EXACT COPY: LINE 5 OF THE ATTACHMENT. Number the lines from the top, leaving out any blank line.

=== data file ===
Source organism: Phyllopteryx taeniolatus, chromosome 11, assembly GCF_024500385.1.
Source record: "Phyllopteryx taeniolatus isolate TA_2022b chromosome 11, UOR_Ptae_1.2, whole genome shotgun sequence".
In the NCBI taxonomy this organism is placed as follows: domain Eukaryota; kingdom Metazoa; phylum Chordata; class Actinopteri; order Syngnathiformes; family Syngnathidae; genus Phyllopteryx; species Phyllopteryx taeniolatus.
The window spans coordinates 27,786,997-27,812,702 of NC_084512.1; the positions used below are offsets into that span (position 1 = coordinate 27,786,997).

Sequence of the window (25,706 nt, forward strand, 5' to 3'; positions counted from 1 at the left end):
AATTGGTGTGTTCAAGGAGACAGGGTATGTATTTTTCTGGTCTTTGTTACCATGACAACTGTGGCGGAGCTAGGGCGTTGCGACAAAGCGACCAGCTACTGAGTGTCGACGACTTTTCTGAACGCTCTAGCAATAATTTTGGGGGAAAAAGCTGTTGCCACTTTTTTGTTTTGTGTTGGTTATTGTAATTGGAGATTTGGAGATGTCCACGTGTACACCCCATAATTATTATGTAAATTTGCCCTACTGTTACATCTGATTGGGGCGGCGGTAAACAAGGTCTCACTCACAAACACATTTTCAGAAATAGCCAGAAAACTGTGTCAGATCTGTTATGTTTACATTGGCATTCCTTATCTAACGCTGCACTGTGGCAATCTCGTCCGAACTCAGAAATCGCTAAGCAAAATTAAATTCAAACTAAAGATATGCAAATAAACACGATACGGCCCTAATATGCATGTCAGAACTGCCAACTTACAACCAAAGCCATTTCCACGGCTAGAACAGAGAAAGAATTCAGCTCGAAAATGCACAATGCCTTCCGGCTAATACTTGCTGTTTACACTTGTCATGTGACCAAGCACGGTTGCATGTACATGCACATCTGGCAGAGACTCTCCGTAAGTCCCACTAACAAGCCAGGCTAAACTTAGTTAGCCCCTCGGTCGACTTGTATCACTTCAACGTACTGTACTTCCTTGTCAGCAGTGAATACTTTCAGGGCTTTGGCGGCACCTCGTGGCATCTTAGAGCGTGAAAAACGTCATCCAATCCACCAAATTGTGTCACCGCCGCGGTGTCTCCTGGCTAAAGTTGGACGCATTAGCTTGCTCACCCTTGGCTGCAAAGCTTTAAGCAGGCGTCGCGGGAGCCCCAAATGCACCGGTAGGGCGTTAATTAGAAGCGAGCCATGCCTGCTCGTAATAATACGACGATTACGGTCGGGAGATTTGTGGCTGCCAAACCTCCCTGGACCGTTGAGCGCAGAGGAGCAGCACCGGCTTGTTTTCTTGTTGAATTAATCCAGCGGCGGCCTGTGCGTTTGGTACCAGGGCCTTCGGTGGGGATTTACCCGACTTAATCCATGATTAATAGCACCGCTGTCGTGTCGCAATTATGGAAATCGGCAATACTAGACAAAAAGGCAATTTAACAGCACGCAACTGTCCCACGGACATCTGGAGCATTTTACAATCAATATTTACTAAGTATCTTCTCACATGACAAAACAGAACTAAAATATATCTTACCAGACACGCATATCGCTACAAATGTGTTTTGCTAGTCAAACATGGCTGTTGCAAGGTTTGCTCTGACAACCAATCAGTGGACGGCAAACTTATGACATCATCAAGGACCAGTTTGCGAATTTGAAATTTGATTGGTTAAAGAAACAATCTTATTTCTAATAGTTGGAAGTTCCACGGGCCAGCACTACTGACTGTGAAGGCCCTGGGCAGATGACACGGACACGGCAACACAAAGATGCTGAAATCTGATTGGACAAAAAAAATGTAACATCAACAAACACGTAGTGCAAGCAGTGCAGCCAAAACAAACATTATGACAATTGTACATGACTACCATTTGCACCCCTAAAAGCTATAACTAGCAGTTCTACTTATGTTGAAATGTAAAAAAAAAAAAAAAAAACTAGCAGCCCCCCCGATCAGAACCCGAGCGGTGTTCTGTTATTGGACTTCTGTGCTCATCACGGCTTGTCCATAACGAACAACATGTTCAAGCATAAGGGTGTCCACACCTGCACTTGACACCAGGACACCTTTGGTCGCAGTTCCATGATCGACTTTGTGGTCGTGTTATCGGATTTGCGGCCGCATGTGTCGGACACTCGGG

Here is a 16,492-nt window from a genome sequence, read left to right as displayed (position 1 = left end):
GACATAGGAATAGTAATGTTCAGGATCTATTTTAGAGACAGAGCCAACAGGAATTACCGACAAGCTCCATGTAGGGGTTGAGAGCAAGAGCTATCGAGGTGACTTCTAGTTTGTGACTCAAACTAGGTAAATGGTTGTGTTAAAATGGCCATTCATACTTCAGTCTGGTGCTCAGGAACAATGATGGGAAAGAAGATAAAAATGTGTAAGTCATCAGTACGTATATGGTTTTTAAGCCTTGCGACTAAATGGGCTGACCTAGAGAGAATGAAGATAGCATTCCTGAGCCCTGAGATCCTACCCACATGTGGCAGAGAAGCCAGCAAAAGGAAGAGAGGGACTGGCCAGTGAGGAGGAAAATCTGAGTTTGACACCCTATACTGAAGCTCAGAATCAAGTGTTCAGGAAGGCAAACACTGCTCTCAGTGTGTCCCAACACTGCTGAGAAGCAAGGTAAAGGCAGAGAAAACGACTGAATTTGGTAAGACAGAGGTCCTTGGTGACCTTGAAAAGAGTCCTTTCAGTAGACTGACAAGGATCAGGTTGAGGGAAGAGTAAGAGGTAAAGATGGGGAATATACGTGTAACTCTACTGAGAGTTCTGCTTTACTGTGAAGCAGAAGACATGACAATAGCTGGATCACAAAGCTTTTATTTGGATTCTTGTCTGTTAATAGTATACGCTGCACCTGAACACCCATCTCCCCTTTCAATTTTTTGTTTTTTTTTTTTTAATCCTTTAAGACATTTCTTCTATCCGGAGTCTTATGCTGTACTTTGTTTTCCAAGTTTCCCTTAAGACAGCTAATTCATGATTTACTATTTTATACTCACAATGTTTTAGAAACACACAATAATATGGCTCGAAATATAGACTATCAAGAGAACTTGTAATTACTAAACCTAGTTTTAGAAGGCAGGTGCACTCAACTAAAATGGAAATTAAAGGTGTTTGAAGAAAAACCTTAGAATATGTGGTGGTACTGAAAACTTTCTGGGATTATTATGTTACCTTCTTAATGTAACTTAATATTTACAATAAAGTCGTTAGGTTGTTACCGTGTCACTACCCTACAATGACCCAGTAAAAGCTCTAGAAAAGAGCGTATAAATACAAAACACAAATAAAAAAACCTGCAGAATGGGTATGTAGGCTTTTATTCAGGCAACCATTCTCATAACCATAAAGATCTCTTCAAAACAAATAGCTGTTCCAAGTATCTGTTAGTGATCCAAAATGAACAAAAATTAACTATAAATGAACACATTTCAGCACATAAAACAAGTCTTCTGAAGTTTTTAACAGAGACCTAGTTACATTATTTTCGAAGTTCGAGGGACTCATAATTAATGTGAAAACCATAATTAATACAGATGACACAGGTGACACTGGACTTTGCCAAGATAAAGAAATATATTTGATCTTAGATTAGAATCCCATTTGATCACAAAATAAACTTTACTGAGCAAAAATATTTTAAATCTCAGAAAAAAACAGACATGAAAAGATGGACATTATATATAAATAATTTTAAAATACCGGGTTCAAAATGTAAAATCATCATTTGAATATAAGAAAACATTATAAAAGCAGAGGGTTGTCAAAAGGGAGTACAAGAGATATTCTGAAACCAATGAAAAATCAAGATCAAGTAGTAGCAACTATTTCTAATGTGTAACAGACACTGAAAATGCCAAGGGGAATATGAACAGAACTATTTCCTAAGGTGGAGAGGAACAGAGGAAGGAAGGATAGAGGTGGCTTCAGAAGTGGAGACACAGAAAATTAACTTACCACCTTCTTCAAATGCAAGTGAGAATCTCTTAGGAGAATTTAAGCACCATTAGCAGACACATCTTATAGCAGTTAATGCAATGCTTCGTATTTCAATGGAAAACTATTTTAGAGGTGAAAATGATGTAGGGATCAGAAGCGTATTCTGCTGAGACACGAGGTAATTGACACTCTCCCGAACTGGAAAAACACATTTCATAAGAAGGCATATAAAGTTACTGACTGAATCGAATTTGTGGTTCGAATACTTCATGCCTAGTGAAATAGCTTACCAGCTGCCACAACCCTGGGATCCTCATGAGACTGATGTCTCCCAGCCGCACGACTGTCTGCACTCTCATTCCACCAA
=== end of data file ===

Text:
Sequence of the window (25,706 nt, forward strand, 5' to 3'; positions counted from 1 at the left end):